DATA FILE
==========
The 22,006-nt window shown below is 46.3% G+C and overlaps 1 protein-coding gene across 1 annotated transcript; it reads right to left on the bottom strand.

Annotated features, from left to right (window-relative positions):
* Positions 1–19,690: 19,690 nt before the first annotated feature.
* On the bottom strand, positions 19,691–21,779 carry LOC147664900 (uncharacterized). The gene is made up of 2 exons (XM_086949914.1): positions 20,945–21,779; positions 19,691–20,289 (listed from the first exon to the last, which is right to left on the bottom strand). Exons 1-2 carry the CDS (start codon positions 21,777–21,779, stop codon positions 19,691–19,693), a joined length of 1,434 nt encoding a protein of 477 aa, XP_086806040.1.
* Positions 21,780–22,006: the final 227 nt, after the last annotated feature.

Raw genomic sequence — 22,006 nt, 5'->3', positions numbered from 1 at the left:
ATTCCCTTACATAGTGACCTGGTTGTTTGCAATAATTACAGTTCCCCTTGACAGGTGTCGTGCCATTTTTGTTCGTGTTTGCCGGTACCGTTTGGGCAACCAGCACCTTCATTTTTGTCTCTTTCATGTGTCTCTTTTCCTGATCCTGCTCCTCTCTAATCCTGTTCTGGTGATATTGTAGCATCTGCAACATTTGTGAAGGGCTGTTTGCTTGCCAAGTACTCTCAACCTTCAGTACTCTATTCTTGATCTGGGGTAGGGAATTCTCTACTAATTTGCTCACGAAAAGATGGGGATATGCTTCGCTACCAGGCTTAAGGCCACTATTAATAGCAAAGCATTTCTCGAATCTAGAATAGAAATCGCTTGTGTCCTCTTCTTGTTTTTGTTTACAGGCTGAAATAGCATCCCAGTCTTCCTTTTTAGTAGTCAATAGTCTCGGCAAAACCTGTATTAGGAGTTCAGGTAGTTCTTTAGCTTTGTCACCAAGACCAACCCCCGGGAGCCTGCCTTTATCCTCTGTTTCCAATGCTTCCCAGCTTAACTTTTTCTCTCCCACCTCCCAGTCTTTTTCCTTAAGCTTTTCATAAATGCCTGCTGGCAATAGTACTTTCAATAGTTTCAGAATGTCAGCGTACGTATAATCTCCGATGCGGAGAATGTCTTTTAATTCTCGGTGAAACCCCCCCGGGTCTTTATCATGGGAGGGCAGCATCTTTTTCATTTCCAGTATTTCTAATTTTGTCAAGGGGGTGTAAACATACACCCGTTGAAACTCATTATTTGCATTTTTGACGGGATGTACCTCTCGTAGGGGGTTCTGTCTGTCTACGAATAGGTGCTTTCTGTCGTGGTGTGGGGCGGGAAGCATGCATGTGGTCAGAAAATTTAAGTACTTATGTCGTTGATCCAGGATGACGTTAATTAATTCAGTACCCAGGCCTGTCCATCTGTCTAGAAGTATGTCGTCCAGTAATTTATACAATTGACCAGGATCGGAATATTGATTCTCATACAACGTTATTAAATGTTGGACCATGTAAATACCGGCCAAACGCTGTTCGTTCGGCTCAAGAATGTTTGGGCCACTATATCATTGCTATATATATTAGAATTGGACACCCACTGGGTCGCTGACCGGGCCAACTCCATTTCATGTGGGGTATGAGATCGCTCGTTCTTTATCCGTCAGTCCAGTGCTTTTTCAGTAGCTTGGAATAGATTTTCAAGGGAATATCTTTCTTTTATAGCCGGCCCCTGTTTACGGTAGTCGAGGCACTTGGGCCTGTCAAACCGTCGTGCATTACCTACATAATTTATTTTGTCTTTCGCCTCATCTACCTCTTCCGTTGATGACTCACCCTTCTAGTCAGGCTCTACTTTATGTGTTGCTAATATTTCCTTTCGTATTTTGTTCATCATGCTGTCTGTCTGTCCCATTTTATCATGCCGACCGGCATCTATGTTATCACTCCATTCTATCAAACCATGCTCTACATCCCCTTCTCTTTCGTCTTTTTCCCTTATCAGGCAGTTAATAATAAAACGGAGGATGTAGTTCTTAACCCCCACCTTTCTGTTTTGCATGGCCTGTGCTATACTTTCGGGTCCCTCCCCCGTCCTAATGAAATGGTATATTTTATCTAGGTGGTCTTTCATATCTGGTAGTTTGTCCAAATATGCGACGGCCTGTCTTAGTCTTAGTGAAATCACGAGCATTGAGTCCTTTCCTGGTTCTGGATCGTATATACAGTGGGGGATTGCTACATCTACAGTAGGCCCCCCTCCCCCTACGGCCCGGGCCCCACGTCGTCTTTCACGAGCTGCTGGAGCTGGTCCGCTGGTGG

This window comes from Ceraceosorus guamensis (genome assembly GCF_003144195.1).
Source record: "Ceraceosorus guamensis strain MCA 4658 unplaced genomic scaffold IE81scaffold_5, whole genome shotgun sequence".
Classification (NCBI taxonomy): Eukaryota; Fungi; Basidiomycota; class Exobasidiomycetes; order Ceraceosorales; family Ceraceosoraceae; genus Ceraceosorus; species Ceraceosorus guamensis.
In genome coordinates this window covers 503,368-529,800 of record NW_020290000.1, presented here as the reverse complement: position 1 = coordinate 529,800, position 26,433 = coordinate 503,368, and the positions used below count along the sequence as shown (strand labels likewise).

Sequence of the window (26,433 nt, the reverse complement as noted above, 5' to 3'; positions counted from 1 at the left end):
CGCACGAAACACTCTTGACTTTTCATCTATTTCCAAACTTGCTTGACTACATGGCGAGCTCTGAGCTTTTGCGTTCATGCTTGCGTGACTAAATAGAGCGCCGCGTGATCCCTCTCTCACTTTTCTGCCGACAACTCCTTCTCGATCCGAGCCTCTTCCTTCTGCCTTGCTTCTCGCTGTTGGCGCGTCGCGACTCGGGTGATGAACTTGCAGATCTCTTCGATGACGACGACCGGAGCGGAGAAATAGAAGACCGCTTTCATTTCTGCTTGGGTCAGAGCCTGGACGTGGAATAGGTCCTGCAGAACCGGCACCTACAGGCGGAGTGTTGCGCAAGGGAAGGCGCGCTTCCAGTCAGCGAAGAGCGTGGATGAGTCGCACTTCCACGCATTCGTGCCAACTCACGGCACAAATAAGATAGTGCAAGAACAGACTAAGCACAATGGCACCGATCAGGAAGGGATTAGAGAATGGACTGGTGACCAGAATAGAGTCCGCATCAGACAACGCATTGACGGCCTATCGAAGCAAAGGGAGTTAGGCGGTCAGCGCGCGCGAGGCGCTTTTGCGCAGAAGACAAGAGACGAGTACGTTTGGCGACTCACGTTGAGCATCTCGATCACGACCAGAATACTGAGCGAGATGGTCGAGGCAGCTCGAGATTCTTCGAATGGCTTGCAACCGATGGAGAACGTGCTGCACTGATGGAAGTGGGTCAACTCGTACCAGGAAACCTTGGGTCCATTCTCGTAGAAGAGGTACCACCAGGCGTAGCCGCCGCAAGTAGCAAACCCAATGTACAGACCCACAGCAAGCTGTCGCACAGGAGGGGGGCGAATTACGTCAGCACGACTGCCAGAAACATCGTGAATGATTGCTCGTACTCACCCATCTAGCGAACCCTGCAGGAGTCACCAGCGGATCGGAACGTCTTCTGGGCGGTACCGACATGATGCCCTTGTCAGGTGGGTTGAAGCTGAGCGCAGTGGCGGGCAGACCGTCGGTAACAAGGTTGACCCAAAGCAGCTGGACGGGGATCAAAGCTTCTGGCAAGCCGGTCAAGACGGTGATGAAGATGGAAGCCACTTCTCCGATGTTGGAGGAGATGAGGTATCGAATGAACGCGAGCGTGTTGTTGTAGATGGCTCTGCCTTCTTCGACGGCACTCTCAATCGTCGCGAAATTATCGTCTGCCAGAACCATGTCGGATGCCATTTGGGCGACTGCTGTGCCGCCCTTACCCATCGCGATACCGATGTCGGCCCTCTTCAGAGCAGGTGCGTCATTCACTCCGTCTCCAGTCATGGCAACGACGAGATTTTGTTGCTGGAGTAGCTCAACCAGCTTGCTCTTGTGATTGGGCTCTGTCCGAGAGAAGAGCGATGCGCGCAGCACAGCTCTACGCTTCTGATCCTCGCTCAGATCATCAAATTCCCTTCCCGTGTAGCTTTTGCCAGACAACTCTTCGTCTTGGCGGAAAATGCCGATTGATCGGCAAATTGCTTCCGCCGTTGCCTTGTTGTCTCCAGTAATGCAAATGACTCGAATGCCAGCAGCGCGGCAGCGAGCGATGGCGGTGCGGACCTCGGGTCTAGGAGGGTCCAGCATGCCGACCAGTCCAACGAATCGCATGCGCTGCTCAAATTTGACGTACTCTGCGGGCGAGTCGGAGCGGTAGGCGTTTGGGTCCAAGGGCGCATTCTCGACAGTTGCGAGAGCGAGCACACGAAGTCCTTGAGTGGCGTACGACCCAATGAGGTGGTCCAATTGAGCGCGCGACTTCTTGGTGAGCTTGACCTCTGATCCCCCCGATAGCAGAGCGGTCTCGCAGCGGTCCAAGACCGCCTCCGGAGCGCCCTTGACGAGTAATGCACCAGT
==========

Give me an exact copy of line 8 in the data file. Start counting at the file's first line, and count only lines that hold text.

This window comes from Ceraceosorus guamensis (genome assembly GCF_003144195.1).